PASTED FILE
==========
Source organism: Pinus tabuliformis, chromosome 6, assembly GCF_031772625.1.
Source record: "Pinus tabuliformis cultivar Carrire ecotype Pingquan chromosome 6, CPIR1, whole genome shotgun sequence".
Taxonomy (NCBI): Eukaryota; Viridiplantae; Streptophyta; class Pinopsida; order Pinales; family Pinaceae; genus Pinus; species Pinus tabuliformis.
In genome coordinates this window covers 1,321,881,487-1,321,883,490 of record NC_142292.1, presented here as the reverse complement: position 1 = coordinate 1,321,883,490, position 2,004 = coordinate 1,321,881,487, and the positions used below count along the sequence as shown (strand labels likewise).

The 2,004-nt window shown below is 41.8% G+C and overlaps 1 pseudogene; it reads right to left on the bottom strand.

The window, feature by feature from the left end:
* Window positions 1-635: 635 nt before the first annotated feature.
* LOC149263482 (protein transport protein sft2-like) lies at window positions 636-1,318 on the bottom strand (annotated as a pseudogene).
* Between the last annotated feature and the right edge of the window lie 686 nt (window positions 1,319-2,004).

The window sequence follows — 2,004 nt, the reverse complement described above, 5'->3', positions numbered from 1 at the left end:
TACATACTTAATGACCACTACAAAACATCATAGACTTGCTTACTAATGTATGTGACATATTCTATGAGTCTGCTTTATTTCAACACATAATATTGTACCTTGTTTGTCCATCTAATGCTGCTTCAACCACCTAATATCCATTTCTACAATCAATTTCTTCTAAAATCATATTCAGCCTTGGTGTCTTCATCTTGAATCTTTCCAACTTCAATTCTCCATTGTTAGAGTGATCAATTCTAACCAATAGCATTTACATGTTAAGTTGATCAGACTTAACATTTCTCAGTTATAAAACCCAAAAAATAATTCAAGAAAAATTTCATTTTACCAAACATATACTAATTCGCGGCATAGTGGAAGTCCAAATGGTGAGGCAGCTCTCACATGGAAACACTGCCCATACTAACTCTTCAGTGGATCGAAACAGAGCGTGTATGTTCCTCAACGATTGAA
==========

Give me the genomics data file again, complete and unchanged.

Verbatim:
Source organism: Pinus tabuliformis, chromosome 6, assembly GCF_031772625.1.
Source record: "Pinus tabuliformis cultivar Carrire ecotype Pingquan chromosome 6, CPIR1, whole genome shotgun sequence".
Taxonomy (NCBI): Eukaryota; Viridiplantae; Streptophyta; class Pinopsida; order Pinales; family Pinaceae; genus Pinus; species Pinus tabuliformis.
In genome coordinates this window covers 1,321,881,487-1,321,883,490 of record NC_142292.1, presented here as the reverse complement: position 1 = coordinate 1,321,883,490, position 2,004 = coordinate 1,321,881,487, and the positions used below count along the sequence as shown (strand labels likewise).

The 2,004-nt window shown below is 41.8% G+C and overlaps 1 pseudogene; it reads right to left on the bottom strand.

The window, feature by feature from the left end:
* Window positions 1-635: 635 nt before the first annotated feature.
* LOC149263482 (protein transport protein sft2-like) lies at window positions 636-1,318 on the bottom strand (annotated as a pseudogene).
* Between the last annotated feature and the right edge of the window lie 686 nt (window positions 1,319-2,004).

The window sequence follows — 2,004 nt, the reverse complement described above, 5'->3', positions numbered from 1 at the left end:
TACATACTTAATGACCACTACAAAACATCATAGACTTGCTTACTAATGTATGTGACATATTCTATGAGTCTGCTTTATTTCAACACATAATATTGTACCTTGTTTGTCCATCTAATGCTGCTTCAACCACCTAATATCCATTTCTACAATCAATTTCTTCTAAAATCATATTCAGCCTTGGTGTCTTCATCTTGAATCTTTCCAACTTCAATTCTCCATTGTTAGAGTGATCAATTCTAACCAATAGCATTTACATGTTAAGTTGATCAGACTTAACATTTCTCAGTTATAAAACCCAAAAAATAATTCAAGAAAAATTTCATTTTACCAAACATATACTAATTCGCGGCATAGTGGAAGTCCAAATGGTGAGGCAGCTCTCACATGGAAACACTGCCCATACTAACTCTTCAGTGGATCGAAACAGAGCGTGTATGTTCCTCAACGATTGAA